Do I need a THICK or THIN kerf splitter/riving knife for my table saw blade?

Do I need a THICK or THIN kerf splitter/riving knife for my table saw blade?

A lot of folks are confused about this!
More links to help you►
Video about blade tooth features:
Video about specialty joinery blades:
Video about dado sets:
Video about setting blade height:
Video about thin kerf vs. full kerf:
Video about aligning a table saw:
Video about the 3 Blades you need:
Video about Blade guard myths:
Video about thin vs. Full kerf blades:
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  1. stan Ottersbach on May 11, 2023 at 10:56 am

    What about blades with anti kick back and expansion slots

  2. Sam Rose on May 11, 2023 at 10:57 am

    Just wanted to say thank you! I learn a lot from your videos. This one answered my question and gave me the information I was looking for before running out to purchase a think-kerf blade for my Sawstop. (Going to go buy that blade now). Hope I can return the favor sometime. Thank you-Chef Sam in Minneapolis:)

  3. Kerry Schoolfield on May 11, 2023 at 10:59 am

    I’m curious how you are able to use one riving knife for all blades. I have a sawstop and have found that when I use the riving knife with a thin kerf blade for ripping, it is difficult to push the wood through the cut. I’m told that this is because the thin kerf blade is not aligned with the center of the riving knife. In other words the blade is further left than the center of the riving knife so the kerf is rubbing the right side of the rivingknife as it travels through the cut. I would live to use my thin kerf blade more so what am ai missing here?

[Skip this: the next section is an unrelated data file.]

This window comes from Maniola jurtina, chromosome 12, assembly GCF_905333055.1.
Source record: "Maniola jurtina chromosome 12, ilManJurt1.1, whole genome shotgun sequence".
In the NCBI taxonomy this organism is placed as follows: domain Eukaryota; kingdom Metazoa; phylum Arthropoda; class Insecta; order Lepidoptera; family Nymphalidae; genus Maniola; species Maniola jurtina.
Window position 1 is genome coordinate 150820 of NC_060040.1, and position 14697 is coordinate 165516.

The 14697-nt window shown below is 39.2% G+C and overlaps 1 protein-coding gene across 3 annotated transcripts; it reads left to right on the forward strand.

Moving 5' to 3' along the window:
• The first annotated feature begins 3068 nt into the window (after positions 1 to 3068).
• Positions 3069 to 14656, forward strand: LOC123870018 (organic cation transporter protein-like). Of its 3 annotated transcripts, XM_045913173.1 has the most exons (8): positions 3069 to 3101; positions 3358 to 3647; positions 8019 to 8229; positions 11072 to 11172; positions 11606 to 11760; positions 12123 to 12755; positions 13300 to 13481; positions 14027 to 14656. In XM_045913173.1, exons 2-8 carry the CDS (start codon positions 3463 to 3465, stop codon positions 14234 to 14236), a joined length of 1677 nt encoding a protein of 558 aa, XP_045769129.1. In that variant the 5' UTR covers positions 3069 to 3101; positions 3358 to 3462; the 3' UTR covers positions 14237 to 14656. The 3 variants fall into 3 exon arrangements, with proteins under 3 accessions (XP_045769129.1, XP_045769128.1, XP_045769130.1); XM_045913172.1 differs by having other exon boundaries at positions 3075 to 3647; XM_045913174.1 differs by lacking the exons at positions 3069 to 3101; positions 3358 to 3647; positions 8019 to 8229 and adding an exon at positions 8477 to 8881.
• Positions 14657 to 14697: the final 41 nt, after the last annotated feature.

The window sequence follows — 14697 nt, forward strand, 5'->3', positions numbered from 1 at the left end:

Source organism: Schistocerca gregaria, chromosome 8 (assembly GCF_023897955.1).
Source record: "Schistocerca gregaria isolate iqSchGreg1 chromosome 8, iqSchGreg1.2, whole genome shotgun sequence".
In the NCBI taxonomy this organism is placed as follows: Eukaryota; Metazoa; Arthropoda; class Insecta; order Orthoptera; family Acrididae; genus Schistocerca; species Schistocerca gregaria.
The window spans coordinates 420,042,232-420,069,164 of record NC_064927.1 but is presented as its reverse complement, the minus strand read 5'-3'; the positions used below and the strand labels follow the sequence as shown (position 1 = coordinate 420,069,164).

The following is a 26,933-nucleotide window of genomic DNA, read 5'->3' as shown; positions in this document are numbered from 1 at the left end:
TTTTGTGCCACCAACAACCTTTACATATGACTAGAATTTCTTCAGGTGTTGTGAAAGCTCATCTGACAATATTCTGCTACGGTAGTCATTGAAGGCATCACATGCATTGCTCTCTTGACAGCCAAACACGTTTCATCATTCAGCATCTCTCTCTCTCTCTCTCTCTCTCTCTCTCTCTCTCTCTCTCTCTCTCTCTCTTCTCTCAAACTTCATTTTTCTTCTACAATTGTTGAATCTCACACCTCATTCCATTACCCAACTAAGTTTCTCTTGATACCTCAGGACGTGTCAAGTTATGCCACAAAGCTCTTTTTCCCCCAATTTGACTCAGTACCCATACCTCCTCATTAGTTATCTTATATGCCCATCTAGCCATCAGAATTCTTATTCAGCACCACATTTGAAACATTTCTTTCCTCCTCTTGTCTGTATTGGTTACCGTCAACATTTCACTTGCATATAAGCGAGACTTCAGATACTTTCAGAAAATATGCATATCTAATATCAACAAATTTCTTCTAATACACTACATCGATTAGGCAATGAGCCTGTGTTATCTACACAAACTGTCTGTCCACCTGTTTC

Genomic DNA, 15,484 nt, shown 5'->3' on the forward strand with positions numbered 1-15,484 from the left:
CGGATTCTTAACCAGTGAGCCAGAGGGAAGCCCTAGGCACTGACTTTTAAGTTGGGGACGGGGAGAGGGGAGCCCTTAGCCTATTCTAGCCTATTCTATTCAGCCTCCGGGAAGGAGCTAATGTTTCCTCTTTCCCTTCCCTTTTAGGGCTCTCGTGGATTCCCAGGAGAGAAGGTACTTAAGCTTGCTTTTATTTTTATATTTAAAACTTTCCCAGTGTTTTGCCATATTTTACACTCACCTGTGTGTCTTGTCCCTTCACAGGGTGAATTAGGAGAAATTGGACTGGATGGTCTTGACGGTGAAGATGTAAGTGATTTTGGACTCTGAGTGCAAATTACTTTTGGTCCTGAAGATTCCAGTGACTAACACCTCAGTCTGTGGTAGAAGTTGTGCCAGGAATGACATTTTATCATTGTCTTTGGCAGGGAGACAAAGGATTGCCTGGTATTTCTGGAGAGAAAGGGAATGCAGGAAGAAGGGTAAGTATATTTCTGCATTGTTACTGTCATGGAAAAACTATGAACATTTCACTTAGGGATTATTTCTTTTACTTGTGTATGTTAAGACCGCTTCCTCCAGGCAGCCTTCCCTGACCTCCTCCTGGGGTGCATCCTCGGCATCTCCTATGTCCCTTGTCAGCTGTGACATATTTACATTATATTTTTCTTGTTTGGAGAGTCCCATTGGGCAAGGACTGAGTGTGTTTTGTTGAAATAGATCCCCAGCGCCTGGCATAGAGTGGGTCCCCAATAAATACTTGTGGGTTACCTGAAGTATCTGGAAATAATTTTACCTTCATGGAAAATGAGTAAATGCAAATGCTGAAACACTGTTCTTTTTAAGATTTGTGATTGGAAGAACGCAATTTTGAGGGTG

4. bare nekid on May 11, 2023 at 10:59 am

    Geee … obsessing the 1/32 " difference in kerf width is Really gonna keep ME up nights.

  5. David Deitrick on May 11, 2023 at 11:02 am

    Great information & explanation, Thanks for the effort to get this right.

  6. Jack Thomas on May 11, 2023 at 11:02 am

    Hi – can I use feud blade 2.1mm kerf thickness and I.4mm blade thickness – with a Dewalt table saw riving knife of 2.2mm – I am here in London UK – Many Thanks – Keep Up The Wonderful Work

  7. Don F on May 11, 2023 at 11:04 am

    I found that I can make a rip cut with a thin kerf blade using my full kerf riving knife, under two conditions: 1. The fence is on the left side of the blade, since that’s the side that stays flush with that side of the knife. 2. The material on the side away from the fence is flexible enough to be slightly spread out by the knife.
    The fence could be used on the right, if the knife has a lateral adjustment that allows flushing it up with the right side with the blade

  8. Cristófano Varacolaci on May 11, 2023 at 11:04 am

    Hello, thank you for all the info and great details. I do have a question tho. I like amana tools saw blades and I usually get full kerf blades with my 1.75hp saw but recently I returned a glue line ripping saw model 610301C ’cause on arrival I immediatly notice that it was substancially thicker, both in kerf (0.145 or 3.6mm) as well as plate (0.95 or 2.4mm) wich is on my opinion a lot for my saw to push. And also a very akward kerf size to work with. But now, watching your video got me thinking – that plate is thicker that most spliters and riving knifes… would it be safe to use it with standard spliters like yours?